Galas: 3 Special Presentations: 1 Official Competition: 1 First Feature Competition: 1 Documentary Competition: 2 Love: 0 Debate: 3 Laugh: 2 Dare: 3 Thrill: 2 Cult: 1 Journey: 2 Create: 5 Experimenta: 1 Family: 1 Treasures: 6 Total = 34 (plus one Event)
Of course, The Belated Birthday Girl keeps hoping that Tricia Tuttle will eventually ditch her predecessor's category system for something less chundery, but for now it's all we've got. It's always an interesting way to break down what I've seen, anyway.
We drank 57 beers last weekend. What did you get up to?
Regular readers will know what's going on here: since 2013, we've been regular attendees at BrewDog's annual beer festival, Collabfest. Once a year, each of their bars gets together with a local brewer and makes a brand new beer: and then for one crazy weekend, all those beers go on sale simultaneously in all the bars.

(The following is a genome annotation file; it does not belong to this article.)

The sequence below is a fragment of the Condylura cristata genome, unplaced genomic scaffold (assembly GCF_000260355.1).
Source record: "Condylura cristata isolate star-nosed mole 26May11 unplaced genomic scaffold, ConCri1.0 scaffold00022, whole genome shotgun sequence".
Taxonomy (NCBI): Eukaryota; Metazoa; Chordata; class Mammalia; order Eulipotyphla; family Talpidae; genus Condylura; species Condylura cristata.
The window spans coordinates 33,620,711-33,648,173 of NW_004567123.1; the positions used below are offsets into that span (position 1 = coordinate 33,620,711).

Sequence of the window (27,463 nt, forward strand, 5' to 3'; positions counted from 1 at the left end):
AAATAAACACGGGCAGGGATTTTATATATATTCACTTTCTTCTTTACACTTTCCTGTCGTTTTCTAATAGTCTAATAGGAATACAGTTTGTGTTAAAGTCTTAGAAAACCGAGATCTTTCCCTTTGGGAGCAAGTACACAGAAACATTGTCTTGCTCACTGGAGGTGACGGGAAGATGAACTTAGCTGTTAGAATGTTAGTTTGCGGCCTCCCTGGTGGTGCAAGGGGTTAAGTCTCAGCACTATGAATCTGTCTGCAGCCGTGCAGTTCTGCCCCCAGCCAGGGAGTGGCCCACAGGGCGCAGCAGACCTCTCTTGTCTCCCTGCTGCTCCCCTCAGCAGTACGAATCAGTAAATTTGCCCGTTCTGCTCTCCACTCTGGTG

When we first did this in 2013, there were only eleven BrewDog bars and eleven beers on offer, and we were able to comfortably squeeze tasters of seven of them into the gap between a couple of films at the LFF. By 2019, that number has grown to, um, 78. Luckily for us, only 69 of them were available for Collabfest in the UK: the Asian and American bars couldn't ship their offerings over here, while Reading's contribution turned out wonky and had to be scrapped at the last minute.
Still, 57 out of 69 isn't bad, is it? Depending on your interpretation of the word 'bad', obviously.